Tag: pentest (page 1 of 2)

Intro to ARP spoofing with bettercap

I recently discovered a fairly new man-in-the-middle tool called bettercap, which I will test in this video. I will explain the concept of ARP spoofing, install bettercap, and see how one can use it to sniff passwords on a network.
Continue reading

The free Burp Suite training is ready

I have been working on an online Burp Suite training for quite some time. It is finally ready.

Continue reading

Advanced sqlmap features – eval

I was always sad when I couldn’t use sqlmap when the injection was not very simple. Of course I always expected that to be my fault, that I didn’t spent enough time to configure sqlmap properly. So the other day when I tested an application and found an sql injection which was a pain in the neck to exploit manually, I rolled up my sleeves and started to look at source code of sqlmap to figure out some parameters which I never knew what they did. This blog post is about the --eval parameter which allows you to manipulate the requests before sending them.
Continue reading

CORS: Attack scenarios

I was preparing myself for the Hacktivity conference in Budapest, where I talked about the security of the Cross-Origin Resource Sharing (CORS). As part of the preparation I summarised my thoughts in a couple of blog posts. This is one of them.

As a follow up of my previous post, I would like to continue with the short analysis of the threats and attack scenarios which could exploit CORS.
Continue reading

Stack Adjustment by hand

When you are developing an exploit and you have very limited space for your payload you might need to adjust the stack to be able to use staged exploits. The problem, in case of a multi-stage payload, is that when the first stage that you send in your exploit payload starts to download the second stage, the stack pointer (ESP) might point to a place which is not far enough from the first stage in the memory; hence, the second stage might corrupt the code that you are executing. Stack adjustment is a technique that tries to solve this problem by setting the ESP to create more space for the second stage.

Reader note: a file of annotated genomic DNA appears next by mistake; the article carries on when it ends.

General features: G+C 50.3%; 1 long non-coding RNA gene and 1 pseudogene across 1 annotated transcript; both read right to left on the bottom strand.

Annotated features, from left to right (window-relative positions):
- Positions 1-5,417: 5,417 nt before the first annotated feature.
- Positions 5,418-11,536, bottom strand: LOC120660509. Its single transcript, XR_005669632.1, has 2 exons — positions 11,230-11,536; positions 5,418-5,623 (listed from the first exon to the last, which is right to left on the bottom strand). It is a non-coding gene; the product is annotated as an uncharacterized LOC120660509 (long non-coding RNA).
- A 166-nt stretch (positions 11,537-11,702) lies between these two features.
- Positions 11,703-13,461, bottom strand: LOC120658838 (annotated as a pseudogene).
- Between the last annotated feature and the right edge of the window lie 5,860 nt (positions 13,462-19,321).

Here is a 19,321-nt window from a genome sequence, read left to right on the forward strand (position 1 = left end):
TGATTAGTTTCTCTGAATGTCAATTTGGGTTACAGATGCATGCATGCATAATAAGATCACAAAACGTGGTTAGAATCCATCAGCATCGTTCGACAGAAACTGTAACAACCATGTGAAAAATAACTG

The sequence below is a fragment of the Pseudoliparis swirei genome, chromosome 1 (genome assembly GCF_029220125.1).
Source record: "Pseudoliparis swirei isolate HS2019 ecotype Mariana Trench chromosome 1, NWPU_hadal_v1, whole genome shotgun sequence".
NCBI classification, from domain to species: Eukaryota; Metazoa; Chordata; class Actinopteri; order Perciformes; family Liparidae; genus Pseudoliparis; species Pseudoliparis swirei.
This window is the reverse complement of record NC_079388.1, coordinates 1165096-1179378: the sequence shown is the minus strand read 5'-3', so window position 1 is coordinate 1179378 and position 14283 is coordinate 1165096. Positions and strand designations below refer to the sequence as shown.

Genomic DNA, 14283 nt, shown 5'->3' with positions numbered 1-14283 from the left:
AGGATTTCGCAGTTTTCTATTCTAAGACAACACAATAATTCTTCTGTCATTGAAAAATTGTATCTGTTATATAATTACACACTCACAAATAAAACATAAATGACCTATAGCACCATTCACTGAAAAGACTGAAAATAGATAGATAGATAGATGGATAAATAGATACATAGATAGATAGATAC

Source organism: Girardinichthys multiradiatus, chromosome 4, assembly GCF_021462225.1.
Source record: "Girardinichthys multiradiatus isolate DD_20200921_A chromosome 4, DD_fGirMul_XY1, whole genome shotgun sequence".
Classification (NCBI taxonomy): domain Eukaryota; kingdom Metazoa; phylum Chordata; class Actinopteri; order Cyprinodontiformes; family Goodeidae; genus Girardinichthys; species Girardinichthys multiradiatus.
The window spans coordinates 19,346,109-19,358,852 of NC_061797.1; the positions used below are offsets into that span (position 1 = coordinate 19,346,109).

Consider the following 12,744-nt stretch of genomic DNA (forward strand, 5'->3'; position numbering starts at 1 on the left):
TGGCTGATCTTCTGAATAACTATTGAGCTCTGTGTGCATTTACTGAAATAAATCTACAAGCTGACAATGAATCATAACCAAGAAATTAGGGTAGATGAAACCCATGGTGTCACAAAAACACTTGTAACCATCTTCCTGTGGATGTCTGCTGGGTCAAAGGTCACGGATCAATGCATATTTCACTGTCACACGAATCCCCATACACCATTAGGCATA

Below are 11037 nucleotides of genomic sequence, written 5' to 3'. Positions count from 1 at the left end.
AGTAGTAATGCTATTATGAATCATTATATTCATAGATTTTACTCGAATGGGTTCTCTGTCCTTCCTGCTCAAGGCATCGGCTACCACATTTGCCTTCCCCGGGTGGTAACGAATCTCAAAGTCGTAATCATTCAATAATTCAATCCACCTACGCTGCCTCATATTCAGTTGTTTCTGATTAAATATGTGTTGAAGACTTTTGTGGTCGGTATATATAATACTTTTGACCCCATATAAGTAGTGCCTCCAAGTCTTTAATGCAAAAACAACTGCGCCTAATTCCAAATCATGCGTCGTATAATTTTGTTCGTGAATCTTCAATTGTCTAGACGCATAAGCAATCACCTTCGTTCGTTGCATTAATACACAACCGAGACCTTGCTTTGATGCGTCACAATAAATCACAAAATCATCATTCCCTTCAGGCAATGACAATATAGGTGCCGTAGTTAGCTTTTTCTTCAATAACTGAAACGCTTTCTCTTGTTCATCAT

Continue reading

Here it is, the file upload CSRF

Recently I wanted to do a Cross Site Request Forgery Proof-of-Concept for a file upload functionality. As you might know it is not necessarily as easy as simple form CSRFs. Continue reading

SoapUI with Burp

In a recent project I tested a web service and we got a nice SoupUI project for it. SoupUI is a great tool but you somehow miss the nice features of Burp, such as the Intruder. But of course the idea comes immediately: why not to chain them? It turns out this is not as trivial as it seems for the first sight.
Continue reading

Shellcode wrapper for Linux

This post is about how to create Linux binary executable shellcodes using msfpayload.

Continue reading

Installing Dradis on Backtrack

This post is more of a note for myself then an interesting technical stuff but it might be useful for somebody else as well.

You might already know the Dradis Framework if not check it out here. It is basically a note taking web application which focuses on penetration tests and other security assessments. It allows testing teams to quickly share the collected information about the tested environment with each other.
Continue reading

Please, don’t use user supplied XSLT

I didn’t even want to write about this, because hopefully it is not a wide spread problem but it is such a catastrophic programming mistake which I saw in a production system that I felt the need to talk about it. So to summarize this blog post in one sentence: total client-side exploit using user defined XSLT.

Continue reading

Older posts

© 2017 Æther Security Lab

Theme by Anders NorenUp ↑